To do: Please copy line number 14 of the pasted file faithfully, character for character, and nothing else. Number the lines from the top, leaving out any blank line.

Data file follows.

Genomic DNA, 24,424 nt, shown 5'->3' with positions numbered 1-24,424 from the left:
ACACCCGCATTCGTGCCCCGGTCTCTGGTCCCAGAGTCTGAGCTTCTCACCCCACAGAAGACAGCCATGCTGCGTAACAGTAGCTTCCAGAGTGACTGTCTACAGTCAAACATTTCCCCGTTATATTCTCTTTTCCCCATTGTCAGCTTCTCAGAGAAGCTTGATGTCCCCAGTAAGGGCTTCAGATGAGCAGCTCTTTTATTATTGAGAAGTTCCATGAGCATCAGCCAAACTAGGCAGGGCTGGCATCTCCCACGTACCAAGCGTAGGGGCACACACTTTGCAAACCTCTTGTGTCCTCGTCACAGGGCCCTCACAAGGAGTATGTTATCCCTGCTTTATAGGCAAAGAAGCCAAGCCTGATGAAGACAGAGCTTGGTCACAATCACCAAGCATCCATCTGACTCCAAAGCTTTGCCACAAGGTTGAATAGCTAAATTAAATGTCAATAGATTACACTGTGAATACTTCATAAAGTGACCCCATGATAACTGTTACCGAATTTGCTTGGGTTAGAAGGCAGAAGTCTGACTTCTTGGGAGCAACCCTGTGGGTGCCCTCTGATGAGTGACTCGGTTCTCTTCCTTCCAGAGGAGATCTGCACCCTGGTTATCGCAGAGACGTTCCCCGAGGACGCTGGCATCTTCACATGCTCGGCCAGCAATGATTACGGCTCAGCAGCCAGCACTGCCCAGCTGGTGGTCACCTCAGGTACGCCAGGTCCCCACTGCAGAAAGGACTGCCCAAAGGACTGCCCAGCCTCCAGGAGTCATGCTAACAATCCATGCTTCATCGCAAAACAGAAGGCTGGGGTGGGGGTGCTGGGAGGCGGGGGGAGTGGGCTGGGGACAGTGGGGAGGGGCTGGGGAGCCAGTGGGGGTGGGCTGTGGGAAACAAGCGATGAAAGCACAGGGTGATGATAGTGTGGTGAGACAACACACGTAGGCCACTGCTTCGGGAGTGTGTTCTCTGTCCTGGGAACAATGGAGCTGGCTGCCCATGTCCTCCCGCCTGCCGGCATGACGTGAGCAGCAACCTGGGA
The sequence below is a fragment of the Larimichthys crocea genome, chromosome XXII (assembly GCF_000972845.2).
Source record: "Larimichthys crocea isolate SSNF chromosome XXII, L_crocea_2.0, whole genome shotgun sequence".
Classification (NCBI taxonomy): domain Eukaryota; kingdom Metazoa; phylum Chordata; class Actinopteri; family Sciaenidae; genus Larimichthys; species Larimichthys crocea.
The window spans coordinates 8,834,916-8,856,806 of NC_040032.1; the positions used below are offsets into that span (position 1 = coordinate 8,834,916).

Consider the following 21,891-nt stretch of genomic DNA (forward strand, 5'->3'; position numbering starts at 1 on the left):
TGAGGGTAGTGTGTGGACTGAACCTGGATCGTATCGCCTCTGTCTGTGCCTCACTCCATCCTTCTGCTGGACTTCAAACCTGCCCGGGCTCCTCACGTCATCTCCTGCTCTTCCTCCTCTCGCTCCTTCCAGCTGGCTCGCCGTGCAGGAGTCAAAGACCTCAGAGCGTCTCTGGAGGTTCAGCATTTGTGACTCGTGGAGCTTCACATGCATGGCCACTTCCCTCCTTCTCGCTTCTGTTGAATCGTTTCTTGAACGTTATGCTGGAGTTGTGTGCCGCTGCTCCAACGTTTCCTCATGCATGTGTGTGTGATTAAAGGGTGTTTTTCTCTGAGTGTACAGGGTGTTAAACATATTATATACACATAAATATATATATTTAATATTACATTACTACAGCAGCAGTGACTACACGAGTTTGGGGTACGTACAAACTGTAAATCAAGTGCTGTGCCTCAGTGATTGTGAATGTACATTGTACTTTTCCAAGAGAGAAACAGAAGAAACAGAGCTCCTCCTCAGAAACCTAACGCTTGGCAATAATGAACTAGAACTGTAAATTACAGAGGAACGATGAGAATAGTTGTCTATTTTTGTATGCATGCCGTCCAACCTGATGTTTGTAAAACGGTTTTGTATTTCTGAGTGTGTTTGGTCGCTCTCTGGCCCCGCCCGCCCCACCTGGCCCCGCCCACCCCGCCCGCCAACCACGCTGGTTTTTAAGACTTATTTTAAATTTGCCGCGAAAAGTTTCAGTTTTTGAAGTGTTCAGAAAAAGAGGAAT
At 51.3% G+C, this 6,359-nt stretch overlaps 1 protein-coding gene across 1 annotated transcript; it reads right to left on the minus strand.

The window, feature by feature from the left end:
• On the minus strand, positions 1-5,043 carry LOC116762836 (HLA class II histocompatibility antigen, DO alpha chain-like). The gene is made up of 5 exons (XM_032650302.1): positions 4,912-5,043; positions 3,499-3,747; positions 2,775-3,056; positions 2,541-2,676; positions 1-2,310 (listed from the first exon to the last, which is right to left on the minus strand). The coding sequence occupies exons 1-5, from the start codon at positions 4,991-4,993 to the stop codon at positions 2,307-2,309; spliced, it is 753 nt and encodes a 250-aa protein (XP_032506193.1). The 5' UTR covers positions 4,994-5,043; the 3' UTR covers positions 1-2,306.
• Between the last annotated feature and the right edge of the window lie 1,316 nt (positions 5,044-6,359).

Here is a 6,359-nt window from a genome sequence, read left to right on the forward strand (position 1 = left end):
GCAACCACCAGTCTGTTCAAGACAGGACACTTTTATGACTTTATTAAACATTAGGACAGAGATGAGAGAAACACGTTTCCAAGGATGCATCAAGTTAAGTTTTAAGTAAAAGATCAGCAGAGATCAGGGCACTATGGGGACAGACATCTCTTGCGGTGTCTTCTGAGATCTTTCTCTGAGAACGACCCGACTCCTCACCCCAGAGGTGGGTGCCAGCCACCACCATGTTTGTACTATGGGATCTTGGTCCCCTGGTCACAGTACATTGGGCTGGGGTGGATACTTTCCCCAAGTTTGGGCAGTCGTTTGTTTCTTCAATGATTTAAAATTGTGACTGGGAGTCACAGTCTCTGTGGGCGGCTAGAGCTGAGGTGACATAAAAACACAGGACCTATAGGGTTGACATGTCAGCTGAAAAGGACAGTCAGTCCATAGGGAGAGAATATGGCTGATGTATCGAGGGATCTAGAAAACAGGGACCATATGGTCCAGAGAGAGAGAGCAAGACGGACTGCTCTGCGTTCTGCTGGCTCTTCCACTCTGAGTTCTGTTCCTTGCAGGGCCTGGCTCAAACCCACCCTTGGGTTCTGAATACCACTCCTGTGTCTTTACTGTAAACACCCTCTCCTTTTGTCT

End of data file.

GCAACCACCAGTCTGTTCAAGACAGGACACTTTTATGACTTTATTAAACATTAGGACAGAGATGAGAGAAACACGTTTCCAAGGATGCATCAAGTTAAGTTTTAAGTAAAAGATCAGCAGAGATCAGGGCACTATGGGGACAGACATCTCTTGCGGTGTCTTCTGAGATCTTTCTCTGAGAACGACCCGACTCCTCACCCCAGAGGTGGGTGCCAGCCACCACCATGTTTGTACTATGGGATCTTGGTCCCCTGGTCACAGTACATTGGGCTGGGGTGGATACTTTCCCCAAGTTTGGGCAGTCGTTTGTTTCTTCAATGATTTAAAATTGTGACTGGGAGTCACAGTCTCTGTGGGCGGCTAGAGCTGAGGTGACATAAAAACACAGGACCTATAGGGTTGACATGTCAGCTGAAAAGGACAGTCAGTCCATAGGGAGAGAATATGGCTGATGTATCGAGGGATCTAGAAAACAGGGACCATATGGTCCAGAGAGAGAGAGCAAGACGGACTGCTCTGCGTTCTGCTGGCTCTTCCACTCTGAGTTCTGTTCCTTGCAGGGCCTGGCTCAAACCCACCCTTGGGTTCTGAATACCACTCCTGTGTCTTTACTGTAAACACCCTCTCCTTTTGTCT